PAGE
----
Configuration Management (FCM) Agent Service to communicate with the Foundstone Configuration
Management Server.
4
A pop-up opens with the message to start the Foundstone Configuration Management Agent
Service. Click OK.
Foundstone and Vulnerability Manager refer to the same product.
Tasks
•
Update permissions for the integration on page 118
•
Start the FCM agent service on page 119
Update permissions for the integration
The Manager must update the Windows registry for a proper integration. However, the user account
used to run Manager service does not have permissions to write to the Windows registry by default.
For updating the permissions:
Task
118
1
On the server running the Manager, run regedit.exe.
2
Select My Computer | HKEY_LOCAL_MACHINE | SOFTWARE.
3
Right-click and select Permissions.
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Save Vulnerability Manager settings
4
4
Add the user account used to run the Manager service. Allow full permission for this folder. Click
Apply and OK.
Figure 4-15 Updating permissions
Changes take effect immediately and a restart is not required.
5
Go back to the API Settings page. Click Save.
Start the FCM agent service
Start the FCM Agent service after updating the permissions for the Windows Registry.
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Save Vulnerability Manager settings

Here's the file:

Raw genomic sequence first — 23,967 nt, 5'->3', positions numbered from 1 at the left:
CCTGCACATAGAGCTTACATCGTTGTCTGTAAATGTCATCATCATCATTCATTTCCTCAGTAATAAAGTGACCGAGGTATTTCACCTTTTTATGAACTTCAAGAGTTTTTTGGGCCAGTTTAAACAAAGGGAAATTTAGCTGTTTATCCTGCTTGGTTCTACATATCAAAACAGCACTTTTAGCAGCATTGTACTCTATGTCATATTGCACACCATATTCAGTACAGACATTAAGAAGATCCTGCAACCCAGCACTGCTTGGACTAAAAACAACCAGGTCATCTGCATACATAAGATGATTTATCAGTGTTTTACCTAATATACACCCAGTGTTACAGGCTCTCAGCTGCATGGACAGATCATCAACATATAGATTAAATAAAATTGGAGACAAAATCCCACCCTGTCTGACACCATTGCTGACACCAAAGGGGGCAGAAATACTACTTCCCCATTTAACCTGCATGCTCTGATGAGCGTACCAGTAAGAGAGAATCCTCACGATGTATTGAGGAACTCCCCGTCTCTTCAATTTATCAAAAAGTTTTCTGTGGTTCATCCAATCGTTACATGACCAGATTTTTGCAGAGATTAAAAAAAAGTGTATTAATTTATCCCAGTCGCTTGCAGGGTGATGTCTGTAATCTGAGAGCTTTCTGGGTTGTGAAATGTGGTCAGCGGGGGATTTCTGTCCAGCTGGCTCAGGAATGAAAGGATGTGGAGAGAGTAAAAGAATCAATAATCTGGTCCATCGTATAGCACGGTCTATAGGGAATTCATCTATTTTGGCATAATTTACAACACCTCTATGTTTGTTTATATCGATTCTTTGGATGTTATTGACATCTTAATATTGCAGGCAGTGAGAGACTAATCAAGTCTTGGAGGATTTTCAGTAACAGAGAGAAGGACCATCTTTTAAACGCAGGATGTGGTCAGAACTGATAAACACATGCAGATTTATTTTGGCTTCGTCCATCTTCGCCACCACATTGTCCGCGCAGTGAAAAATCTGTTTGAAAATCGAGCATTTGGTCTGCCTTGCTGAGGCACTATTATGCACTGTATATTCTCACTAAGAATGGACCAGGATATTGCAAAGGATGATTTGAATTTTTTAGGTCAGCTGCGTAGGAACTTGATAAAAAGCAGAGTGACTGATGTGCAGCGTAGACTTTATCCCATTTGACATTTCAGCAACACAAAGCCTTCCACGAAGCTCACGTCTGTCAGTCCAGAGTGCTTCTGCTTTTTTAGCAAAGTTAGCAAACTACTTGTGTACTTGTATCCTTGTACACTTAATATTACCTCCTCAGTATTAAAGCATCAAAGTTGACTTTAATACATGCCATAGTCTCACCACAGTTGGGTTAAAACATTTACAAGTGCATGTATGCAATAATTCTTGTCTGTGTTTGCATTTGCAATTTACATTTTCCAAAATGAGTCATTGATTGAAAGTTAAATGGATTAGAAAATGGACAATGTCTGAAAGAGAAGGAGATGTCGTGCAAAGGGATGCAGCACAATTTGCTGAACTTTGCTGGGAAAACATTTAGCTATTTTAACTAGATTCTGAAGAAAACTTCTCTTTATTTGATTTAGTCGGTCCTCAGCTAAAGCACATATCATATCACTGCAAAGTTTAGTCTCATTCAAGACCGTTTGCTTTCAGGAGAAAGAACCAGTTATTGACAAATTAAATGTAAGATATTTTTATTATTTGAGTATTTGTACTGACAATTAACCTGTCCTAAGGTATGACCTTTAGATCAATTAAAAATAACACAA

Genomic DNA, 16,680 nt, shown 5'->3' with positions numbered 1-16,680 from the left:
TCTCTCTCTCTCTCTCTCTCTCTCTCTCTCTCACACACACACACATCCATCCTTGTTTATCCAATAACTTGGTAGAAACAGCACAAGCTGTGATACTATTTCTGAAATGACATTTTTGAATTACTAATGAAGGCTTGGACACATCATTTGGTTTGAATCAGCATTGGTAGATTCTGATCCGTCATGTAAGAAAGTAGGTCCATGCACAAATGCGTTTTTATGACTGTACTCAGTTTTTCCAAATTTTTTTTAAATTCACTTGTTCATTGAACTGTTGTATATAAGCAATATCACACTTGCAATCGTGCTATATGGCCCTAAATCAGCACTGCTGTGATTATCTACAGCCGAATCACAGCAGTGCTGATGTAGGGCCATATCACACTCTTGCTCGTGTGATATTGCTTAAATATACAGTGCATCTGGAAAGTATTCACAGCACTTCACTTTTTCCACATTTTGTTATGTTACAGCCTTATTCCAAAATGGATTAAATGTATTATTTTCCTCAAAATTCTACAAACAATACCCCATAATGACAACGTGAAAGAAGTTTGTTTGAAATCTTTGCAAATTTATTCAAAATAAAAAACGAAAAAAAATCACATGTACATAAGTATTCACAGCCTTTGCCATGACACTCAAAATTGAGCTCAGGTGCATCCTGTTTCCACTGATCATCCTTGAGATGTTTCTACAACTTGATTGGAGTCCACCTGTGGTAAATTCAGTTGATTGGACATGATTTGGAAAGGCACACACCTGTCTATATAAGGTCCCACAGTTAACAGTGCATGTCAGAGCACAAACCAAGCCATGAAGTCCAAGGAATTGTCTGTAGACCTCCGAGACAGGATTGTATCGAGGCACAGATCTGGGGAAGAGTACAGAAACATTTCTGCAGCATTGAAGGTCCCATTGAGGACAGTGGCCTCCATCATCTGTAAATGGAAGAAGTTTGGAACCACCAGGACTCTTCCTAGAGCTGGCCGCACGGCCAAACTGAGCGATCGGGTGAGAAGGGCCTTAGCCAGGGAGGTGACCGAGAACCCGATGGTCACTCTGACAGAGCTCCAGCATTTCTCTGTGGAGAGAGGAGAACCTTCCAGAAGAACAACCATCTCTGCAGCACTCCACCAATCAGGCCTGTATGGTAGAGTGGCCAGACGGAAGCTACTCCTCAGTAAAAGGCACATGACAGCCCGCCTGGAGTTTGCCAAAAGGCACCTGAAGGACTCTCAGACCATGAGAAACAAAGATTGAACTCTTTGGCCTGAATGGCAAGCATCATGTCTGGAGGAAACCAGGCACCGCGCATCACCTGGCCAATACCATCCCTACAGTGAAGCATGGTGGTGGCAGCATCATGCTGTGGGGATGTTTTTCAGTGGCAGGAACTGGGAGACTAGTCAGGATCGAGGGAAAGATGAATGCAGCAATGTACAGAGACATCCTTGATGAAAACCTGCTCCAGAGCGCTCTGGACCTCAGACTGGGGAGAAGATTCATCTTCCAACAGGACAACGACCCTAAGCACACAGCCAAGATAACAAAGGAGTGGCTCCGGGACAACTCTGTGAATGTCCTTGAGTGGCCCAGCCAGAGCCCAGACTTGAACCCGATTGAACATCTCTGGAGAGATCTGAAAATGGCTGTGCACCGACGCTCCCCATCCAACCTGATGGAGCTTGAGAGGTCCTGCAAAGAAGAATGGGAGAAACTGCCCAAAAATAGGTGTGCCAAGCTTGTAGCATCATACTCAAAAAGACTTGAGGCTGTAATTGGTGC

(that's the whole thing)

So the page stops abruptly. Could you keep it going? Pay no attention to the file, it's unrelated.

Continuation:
Task
1
From the Windows Start button, click Run and open Services.
2
You can find Foundstone Configuration Management (FCM) Agent here.
Figure 4-16 Services page
3
Click the Start button (
) to start the FCM Agent service.
After the FCM Agent Service is started successfully, certificates are pushed to Agent software from
the FCM Server with a slight delay of 30 to 40 seconds.
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Select My Company | Integration | Vulnerability Manager | API Server.
The Retrive MVM Certificate option is enabled.
5
Click Retrive MVM Certificate to import the client certificates into the Manager keystore.
Figure 4-17
Vulnerability Manager Server Settings area
Key considerations
Note the following:
•
It is no longer required to run the Foundstone Certificate Management tool in the FCM Server. You
can copy the client certificates and passphrase to a location in the Manager server.
•
•
When this version of the Manager is installed or upgraded, the FCM Agent software is installed
as a service on the Manager server. This Agent software connects to the Foundstone
Configuration Management server and automatically retrieves the client certificates into the
Manager Server.
It is no longer required to run the FSCertImport.bat file on the Manager server to import
Vulnerability Manager Client certificates into the Manager keystore.
•
Click Retrieve MVM Certificates to import client certificates in the API Server settings page.
Vulnerability assessment